The Cons of a National Sales Tax

1. Without subsidies or refunds in place, it would become a regressive tax structure.
The progressive system of taxation in place puts a greater burden on those who earn more money. A national sales tax that does not have some system of refunds, rebates, or subsidies would create a regressive taxation system. Although the same percentage would be paid at the register, low income families would wind up paying a greater percentage of their income to taxes than those in the wealthier brackets.

2. It would increase the price of goods and services.
Because the national sales tax would be based on consumption of new goods and services, many households would turn to used products to avoid paying the tax. This would create scarcity in the used market, raising the prices for everything used because there is more demand for it. In effect, this would create a secondary “tax” on household incomes because one either pays more for used goods without taxes or pays more for new goods because of the taxes.

3. There would be huge implementation costs.
A national sales tax would require a new system of reporting and money collection that doesn’t exist right now. Although switching over to this system would save money potentially in the long-term, there would be huge short-term expenses that would come from the building of the new infrastructure.

4. It could cause a mortgage crisis.
A national sales tax would eliminate all of the advantages that come with home ownership under the current system. There is a good chance that this could cause home prices to drop dramatically because there would no longer be a market for a home. With existing mortgages, this could create a lot of underwater homes and high levels of debt that would replicate the same crisis of 2007-2009.

5. It would create systems of double taxation.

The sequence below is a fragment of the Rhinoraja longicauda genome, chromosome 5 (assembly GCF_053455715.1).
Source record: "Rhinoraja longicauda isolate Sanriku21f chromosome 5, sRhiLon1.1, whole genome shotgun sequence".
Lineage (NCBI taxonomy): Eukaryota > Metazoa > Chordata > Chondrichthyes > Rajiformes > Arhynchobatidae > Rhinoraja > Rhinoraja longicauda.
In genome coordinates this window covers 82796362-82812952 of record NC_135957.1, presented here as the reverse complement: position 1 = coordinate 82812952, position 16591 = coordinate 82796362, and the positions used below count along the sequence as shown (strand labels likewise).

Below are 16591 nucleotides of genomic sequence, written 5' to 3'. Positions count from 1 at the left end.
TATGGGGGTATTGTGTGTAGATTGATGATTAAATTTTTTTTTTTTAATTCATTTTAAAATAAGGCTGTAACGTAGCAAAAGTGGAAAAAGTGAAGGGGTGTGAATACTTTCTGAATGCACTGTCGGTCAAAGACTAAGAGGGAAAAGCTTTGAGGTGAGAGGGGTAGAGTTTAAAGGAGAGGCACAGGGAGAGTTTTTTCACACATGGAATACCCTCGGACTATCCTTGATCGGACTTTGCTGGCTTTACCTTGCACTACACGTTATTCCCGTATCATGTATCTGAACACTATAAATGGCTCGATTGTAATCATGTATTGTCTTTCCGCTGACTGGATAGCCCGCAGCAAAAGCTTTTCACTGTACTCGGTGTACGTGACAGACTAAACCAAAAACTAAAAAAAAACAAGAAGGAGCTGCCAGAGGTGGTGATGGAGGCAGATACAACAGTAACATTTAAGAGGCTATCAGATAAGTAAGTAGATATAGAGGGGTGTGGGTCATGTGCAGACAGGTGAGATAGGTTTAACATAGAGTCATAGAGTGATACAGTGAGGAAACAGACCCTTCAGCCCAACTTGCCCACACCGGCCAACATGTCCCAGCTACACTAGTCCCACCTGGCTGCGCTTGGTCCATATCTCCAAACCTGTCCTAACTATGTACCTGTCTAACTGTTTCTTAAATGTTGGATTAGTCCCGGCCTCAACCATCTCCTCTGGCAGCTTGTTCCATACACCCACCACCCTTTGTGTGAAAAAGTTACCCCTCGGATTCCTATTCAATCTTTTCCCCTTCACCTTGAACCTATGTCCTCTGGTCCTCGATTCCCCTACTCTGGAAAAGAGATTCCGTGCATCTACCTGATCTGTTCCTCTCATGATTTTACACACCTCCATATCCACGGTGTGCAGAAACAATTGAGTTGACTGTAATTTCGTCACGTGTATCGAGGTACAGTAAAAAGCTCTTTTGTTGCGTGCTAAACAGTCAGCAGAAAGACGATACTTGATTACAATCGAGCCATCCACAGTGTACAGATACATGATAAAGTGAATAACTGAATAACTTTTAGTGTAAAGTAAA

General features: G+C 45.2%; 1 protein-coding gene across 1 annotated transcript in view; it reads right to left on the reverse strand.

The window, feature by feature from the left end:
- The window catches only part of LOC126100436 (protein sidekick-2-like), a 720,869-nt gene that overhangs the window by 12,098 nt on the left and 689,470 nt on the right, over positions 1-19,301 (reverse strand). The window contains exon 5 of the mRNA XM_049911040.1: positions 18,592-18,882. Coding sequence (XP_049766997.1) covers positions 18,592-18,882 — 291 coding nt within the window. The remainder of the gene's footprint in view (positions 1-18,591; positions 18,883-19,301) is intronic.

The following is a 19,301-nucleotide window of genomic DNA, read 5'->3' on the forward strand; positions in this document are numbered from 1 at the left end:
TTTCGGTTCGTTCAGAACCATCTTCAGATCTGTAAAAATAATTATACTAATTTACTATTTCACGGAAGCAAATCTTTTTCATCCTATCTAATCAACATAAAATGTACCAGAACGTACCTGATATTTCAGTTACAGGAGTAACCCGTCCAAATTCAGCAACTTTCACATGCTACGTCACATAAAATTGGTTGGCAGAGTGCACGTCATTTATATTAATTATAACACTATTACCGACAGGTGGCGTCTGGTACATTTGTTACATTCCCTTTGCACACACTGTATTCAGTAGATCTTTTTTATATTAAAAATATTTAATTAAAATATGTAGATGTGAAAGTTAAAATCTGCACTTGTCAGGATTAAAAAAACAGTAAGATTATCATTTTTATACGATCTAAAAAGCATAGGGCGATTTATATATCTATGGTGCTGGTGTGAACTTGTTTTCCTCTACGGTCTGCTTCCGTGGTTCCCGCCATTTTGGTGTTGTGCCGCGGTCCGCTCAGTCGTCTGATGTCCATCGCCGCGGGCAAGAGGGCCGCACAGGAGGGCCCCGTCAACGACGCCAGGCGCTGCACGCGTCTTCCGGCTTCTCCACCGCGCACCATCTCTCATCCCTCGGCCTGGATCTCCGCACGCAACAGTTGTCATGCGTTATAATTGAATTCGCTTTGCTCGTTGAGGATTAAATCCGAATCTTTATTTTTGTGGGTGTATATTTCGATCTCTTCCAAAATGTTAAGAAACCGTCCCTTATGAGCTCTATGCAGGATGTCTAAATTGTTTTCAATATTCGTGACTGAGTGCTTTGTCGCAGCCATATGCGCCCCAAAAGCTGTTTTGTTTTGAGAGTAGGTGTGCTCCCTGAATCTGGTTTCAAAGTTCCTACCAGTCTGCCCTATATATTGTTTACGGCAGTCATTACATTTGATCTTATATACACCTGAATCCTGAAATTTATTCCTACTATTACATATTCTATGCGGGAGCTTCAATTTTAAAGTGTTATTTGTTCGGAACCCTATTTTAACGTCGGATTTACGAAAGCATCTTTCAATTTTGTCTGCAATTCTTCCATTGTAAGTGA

Let’s use the Roth IRA as an example. This tax-advantaged account is funded with post-tax dollars. Upon retirement, when distributions are taken from the fund and used to purchase items, that post-tax money would then be fully taxed a second time with the presence of a national sales tax. That would reduce the value of all retirement accounts and potentially encourage households to look at other options.

6. History has taught us that increases are going to happen.
The initial state levels of sales tax started small and have been building upward ever since. Many communities have a state sales tax that approaches 10% – if it isn’t above it already. Now add in the expected 30% that would be required for a national sales tax and every product has a 40% tax upcharge. That means $100 worth of groceries would suddenly cost $140.

The national sales tax pros and cons show that there is some potential for this idea, but there are some problems that need to get worked out as well. How do people pay their fair share? That’s ultimately the question that must be answered. By evaluating these key points, we can determine if a national sales tax is the right way to proceed.